Regional Economic Development Minister Shane Jones has called Tasman District councillors who voted down the $100 million Waimea Dam "political mannequins" and said ratepayers will be under "enormous stress" to fund future water supplies.
In an interview with Morning Report today, Mr Jones three times referred to the councillors as "political mannequins".
"I think a set of political mannequins demonstrated they exist in council and not only in shops.
"We respect the fact, as irksome as I find it, that local councillors have voted against the dam.
"They obviously realise that the Crown money is no longer available. They must have a secret stash of dough that we don't know about."
The Council voted 8-6 against the dam after a six-hour meeting and will now discuss alternative options to secure the area's water supply.
The Tasman District Council was a partner in the $100 million Waimea Community Dam project, along with Waimea Irrigators and Crown Irrigation Investments, but opposition had grown after recent costings put the price tag at $102 million - $26m more than previously estimated.
Mr Jones said he felt sorry for water users in Tasman and people trying to secure their future water needs.
"Now Councillors must go out and explain to their communities how they are going to meet the costs in the absence of Crown capital of future water security.
"Obviously any funding from the Provincial Growth Fund is dead because the Council has voted not to proceed.
"I have a vital interest in provincial economies, in jobs, in sustainability and facilitating and encouraging stakeholders to take steps to plan for a changed set of climatic circumstances into the future. I think industry will be the loser. The ratepayers will be under enormous stress to secure a greater level of stability for their water supplies."
The $100 million project is off the table, after councillors voted by a narrow margin yesterday to drop the project, and look for an alternative.
It ended more than 15 years' work and millions of dollars spent already to reach consent stage.
The decision to drop plans the dam is a sign of how "tough" it is for council to fund big infrastructure projects, the deputy mayor said.
Mr King, who has been on the council since the dam was first mooted, said many people had spent years on a process that had gone nowhere.
"I guess I'm massively disappointed and frustrated that at the end of the day it's become a very divisive debate over how it's funded.
"I accept it's the political reality but it's...gutting."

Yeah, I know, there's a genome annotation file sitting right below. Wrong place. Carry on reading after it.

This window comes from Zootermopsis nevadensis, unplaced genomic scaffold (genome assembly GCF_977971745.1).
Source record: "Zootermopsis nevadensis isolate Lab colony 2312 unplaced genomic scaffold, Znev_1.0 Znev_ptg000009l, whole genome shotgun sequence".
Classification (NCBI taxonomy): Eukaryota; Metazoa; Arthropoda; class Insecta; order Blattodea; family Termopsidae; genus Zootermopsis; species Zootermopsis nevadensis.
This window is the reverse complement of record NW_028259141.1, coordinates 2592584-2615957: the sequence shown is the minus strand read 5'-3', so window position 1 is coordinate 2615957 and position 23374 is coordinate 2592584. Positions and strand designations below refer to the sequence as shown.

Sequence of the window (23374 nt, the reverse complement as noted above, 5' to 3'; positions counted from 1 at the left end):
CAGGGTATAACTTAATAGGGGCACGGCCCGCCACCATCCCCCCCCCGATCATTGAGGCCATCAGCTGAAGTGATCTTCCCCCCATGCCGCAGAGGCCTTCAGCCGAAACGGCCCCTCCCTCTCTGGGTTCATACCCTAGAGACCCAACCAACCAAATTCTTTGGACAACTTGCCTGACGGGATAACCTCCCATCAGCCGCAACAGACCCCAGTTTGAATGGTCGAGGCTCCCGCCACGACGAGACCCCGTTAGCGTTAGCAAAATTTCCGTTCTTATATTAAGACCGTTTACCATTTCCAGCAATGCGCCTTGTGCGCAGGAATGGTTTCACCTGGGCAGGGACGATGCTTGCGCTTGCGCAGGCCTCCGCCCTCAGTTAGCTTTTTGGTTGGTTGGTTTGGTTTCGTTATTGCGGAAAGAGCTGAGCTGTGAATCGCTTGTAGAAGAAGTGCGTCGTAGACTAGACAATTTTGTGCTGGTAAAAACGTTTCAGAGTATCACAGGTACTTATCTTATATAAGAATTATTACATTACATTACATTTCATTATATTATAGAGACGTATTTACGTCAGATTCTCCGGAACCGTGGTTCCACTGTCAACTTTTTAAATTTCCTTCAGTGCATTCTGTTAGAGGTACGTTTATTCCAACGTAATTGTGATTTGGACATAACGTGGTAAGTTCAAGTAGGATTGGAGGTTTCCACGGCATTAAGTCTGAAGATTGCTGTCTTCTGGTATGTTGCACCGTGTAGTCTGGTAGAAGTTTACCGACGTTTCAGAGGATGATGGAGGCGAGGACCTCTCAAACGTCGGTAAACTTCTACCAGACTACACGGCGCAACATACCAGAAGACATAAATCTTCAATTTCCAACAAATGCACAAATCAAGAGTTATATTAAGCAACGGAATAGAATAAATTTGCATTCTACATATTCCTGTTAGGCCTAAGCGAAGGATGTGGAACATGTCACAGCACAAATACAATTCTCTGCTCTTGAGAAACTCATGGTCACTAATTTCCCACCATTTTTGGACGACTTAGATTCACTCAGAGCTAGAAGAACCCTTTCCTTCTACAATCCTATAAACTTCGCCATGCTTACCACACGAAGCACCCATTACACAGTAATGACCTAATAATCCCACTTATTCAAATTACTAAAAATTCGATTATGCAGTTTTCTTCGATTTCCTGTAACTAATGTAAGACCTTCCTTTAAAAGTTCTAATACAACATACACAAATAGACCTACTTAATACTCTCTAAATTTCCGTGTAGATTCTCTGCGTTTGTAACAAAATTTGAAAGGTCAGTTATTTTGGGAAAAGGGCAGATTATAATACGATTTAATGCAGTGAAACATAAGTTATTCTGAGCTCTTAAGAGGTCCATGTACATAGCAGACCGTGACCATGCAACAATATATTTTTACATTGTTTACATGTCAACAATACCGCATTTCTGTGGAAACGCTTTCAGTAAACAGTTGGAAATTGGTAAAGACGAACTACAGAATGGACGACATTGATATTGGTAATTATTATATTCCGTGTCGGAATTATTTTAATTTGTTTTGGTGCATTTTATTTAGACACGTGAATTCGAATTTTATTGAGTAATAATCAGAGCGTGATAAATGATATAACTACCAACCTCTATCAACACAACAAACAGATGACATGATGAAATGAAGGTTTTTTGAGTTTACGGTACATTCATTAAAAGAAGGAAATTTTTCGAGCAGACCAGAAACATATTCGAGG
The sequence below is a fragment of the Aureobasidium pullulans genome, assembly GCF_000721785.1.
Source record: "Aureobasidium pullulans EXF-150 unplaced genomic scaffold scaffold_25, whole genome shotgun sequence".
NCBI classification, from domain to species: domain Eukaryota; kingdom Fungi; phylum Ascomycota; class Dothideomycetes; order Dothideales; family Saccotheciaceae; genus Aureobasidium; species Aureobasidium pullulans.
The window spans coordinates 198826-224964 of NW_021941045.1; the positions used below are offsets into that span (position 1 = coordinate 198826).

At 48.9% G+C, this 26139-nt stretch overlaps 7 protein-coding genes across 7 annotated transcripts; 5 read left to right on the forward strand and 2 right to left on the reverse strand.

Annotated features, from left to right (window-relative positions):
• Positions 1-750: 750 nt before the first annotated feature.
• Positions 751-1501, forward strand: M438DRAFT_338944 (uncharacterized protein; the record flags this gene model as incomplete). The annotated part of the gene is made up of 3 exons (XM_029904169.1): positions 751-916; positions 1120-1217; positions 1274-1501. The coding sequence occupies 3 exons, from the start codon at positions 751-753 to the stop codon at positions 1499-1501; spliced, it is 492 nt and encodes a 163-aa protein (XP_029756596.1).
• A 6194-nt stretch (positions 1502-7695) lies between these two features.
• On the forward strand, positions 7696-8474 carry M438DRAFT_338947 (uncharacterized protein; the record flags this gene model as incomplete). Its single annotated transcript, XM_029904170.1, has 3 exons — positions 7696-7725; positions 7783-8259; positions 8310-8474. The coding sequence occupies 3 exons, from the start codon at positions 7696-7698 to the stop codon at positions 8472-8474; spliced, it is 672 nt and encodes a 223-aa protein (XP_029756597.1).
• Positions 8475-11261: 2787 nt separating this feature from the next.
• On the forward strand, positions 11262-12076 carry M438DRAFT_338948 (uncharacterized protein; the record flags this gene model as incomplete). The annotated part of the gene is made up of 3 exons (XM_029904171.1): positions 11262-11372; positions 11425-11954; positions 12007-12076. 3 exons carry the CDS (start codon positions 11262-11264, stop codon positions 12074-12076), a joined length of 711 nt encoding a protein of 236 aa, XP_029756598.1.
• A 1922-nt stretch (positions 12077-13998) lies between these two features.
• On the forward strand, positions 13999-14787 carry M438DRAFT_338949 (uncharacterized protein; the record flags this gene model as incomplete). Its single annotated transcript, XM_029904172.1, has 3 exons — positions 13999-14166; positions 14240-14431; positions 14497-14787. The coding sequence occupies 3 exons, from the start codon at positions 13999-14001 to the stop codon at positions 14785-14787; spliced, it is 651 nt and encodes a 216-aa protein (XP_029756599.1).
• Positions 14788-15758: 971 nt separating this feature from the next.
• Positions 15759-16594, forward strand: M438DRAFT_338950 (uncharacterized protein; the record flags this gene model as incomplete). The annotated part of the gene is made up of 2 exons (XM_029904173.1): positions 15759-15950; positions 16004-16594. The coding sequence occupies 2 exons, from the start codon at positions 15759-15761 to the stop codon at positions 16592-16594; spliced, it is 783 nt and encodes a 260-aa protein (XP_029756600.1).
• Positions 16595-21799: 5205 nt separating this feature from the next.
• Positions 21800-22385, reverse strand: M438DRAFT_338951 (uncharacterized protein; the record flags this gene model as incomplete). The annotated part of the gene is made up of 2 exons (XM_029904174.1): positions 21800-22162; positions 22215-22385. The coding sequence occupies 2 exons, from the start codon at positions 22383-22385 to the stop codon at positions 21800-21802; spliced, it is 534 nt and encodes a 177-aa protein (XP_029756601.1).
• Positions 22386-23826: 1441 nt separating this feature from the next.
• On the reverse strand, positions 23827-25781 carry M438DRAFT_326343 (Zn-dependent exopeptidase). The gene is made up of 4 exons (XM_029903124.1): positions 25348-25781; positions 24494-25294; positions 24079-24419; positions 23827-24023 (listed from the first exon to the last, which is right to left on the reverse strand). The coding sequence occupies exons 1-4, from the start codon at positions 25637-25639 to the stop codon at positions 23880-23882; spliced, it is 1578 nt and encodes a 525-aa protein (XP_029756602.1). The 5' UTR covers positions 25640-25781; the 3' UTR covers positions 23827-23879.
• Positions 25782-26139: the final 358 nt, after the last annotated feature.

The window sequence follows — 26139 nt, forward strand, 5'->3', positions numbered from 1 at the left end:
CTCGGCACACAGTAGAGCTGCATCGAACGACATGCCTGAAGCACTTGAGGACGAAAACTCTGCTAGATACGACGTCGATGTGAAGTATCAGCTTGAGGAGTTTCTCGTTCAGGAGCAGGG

Mr King said it was symbolic of the growing challenges facing councils over how to fund infrastructure.
"How much it's going to cost, how long-term it is, who are the beneficiaries, how's it paid for, and when you're dealing with infrastructure that has 100 years worth of capacity for the community, but you're paying for it now - that is tough."
The growing chorus of opponents to the project were relieved it was now off the table.
Anger reached fever pitch in the council chamber in Richmond, as opponents, including Colin Garnett, put their case.
"You have about 300 employees here, you spend 10 million bucks and you can't find one person in this whole institute that can give an alternative that's less than $100 million. That's pure incompetence...I'm angry," Mr Garnett shouted at councillors.
The council said it could not meet its urban water supply needs, now and in the future, without water augmentation on the scale that the dam was to have provided.
A 2018 economic report shows financial losses to the district without the dam at a minimum of $932m over the next 25 years, based on 20 percent water cuts for farmers and growers.
But there was clear division among councillors as to where they stood.
Councillor Dana Wensley could not get an answer from council staff over which projects would have to be dropped if the dam went ahead.
Ratepayers were faced with 51 percent of the cost with the remainder to have been funded by the company Waimea Irrigators, made up of growers and farmers, and Crown Irrigation Investment
The council made a late bid for $18m from the Provincial Growth Fund to try to bridge the funding gap.
Mayor Richard Kempthorne told the council that after speaking with government ministers the chances of getting all that were slim.
"It was made perfectly clear to me that we should not expect a significant contribution."
The mayor also said the council might have to impose tougher water rationing than usual if this summer was as dry as in recent years.
The no-dam rules in the district plan will now be activated, and the council would have to work under urgency to seek an alternative water source, he said.
Nelson MP Nick Smith said the heat was now on the eight councillors who opposed the project to come up with a credible alternative.
Murray Dawson of opposition group Water Information Network was unconvinced by the council's confidence that the dam was the cheapest option.
"The real question is, compared to what? The engineering alternatives have been costed as more expensive per cubic metre than the dam, but non-engineering alternatives have not been given much consideration," Mr Dawson said.
But the council said the alternatives were either more expensive, did not provide the same drought protection or could not cope with future demand.
Waimea Irrigators chairman Murray King, a Waimea Plains farmer, said there was no option but to return to the drawing board.
"We'll ascertain what our options are and we'll come back with some other solutions.
"We're going to have to because we can't not do anything."
Mr Kempthorne said the council would begin straightaway on alternatives.